The government allows chilled shrimp imports, so we still have a source ofmaterial for shrimp processing," said Poj Aramwattananont, president of TFFA. The government used ministerial regulations announced in 2010 to temporarily prohibit the import of fresh shrimp during an EMS outbreak, but will allow imports during normal conditions.
Commissioner Karmenu Vella has travelled to Europe's biggest fishing port in Vigo, Spain, this week to mark two important anniversaries on the fisheries calendar: the tenth anniversary of the European Fisheries Control Agency (EFCA) and the 20th anniversary of the FAO Code of Conduct for Responsible Fisheries. Mr Vella used his visit to recognise both organisations' achievements in promoting and enforcing sustainable fisheries.
In particular, Mr Vella praised the FAO Code as a source of "major inspiration" for the reform of the EU's common fisheries policy, which is now aligned with the Code's key principles: precaution, science and an ecosystem approach. Stressing the FAO's and the EU's shared vision of the need to manage the world's oceans sustainably, he called for a joint push to build on the Code's foundation and work towards sustainable fisheries and aquaculture and better international ocean governance.Commissioner Karmenu Vella has travelled to Europe's biggest fishing port in Vigo, Spain, this week to mark two important anniversaries on the fisheries calendar: the tenth anniversary of the European Fisheries Control Agency (EFCA) and the 20th anniversary of the FAO Code of Conduct for Responsible Fisheries. Mr Vella used his visit to recognise both organisations' achievements in promoting and enforcing sustainable fisheries.
In particular, Mr Vella praised the FAO Code as a source of "major inspiration" for the reform of the EU's common fisheries policy, which is now aligned with the Code's key principles: precaution, science and an ecosystem approach. Stressing the FAO's and the EU's shared vision of the need to manage the world's oceans sustainably, he called for a joint push to build on the Code's foundation and work towards sustainable fisheries and aquaculture and better international ocean governance.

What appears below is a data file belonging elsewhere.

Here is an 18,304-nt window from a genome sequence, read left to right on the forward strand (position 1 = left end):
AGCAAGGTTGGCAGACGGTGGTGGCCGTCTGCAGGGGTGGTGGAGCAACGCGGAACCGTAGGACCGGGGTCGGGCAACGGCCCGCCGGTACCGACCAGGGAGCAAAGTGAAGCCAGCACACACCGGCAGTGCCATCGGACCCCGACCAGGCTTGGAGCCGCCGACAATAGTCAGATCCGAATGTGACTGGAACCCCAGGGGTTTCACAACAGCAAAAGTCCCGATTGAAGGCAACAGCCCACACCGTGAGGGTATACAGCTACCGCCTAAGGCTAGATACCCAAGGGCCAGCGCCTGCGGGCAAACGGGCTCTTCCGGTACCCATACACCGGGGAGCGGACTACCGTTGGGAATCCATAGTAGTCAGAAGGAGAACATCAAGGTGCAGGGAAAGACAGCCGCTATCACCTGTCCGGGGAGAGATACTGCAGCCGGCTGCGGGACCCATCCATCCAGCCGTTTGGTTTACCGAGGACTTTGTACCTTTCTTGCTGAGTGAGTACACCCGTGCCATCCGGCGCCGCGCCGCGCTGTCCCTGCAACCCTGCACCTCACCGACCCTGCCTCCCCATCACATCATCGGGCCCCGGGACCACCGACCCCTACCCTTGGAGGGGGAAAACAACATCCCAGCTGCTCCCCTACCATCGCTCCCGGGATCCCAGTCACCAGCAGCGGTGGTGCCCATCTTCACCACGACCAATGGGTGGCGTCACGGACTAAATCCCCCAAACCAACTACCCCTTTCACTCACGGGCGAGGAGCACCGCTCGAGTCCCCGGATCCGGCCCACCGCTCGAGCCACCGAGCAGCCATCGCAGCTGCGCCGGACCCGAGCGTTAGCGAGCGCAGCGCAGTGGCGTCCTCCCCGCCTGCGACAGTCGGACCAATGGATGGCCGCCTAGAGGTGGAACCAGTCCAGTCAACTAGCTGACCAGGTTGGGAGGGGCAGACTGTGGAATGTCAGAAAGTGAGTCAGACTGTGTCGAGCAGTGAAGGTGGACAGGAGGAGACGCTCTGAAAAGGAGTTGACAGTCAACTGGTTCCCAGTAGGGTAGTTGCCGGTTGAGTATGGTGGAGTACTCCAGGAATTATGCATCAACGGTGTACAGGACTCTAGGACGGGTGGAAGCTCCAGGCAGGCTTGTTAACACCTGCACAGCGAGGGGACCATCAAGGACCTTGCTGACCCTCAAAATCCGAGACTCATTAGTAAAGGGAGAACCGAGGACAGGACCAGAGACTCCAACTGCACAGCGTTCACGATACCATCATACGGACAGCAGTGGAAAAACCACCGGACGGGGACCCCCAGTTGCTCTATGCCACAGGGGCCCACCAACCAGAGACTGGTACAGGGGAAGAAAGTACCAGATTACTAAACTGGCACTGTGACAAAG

The exit route for Kiliç Deniz remains unclear at this stage. NBK could not be reached for comment at the time of publication.
NBK orginally acquired a 20% stake in the business in 2010. The investment was made through NBK Capital Equity Partners Fund I, representing the GP's fifth deal in Turkey at the time. This is the fund's sixth realisation, with two portfolio companies remaining.
At the time of the original investment, Kiliç Deniz was generating TRY 140m in revenues. Financial details at the time of the exit where not disclosed.
Headquartered in Bodrum, Turkey, Kiliç Deniz is an aquaculture company operating in the Mediterranean region and focusing on sea-water and fresh-water fish production. The company is active in all aspects of fish farming, including incubation, harvesting, processing and fish-feed production.
NOAA declares global coral bleaching event United States
The third global coral bleaching event ever on record was confirmed by NOAA scientists after observing that record ocean temperatures cause widespread coral bleaching across Hawaii and expand to the Caribbean.
Sustainable fisheries becomes focus of summit in Vigo Spain
More than 40 fishing ministers, deputy ministers and CEOs met in Vigo, convened by deputy director general of FAO Fisheries, aware that with fisheries and aquaculture as the core, the oceans can be a source of wealth provided that their exploitation is performed sustainably.